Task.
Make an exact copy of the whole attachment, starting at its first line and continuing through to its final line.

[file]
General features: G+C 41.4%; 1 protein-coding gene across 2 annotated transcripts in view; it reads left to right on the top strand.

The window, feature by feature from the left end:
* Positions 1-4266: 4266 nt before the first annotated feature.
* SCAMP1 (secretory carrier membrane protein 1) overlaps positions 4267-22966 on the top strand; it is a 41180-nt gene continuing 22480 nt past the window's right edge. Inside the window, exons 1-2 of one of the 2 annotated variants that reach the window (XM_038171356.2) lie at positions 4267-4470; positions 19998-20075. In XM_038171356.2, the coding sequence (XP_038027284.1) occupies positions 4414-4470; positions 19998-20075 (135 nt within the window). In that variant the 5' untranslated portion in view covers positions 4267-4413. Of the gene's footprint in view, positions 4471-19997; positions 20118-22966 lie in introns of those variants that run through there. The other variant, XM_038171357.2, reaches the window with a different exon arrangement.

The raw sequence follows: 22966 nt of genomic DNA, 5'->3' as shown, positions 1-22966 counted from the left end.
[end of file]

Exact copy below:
General features: G+C 41.4%; 1 protein-coding gene across 2 annotated transcripts in view; it reads left to right on the top strand.

The window, feature by feature from the left end:
* Positions 1-4266: 4266 nt before the first annotated feature.
* SCAMP1 (secretory carrier membrane protein 1) overlaps positions 4267-22966 on the top strand; it is a 41180-nt gene continuing 22480 nt past the window's right edge. Inside the window, exons 1-2 of one of the 2 annotated variants that reach the window (XM_038171356.2) lie at positions 4267-4470; positions 19998-20075. In XM_038171356.2, the coding sequence (XP_038027284.1) occupies positions 4414-4470; positions 19998-20075 (135 nt within the window). In that variant the 5' untranslated portion in view covers positions 4267-4413. Of the gene's footprint in view, positions 4471-19997; positions 20118-22966 lie in introns of those variants that run through there. The other variant, XM_038171357.2, reaches the window with a different exon arrangement.

The raw sequence follows: 22966 nt of genomic DNA, 5'->3' as shown, positions 1-22966 counted from the left end.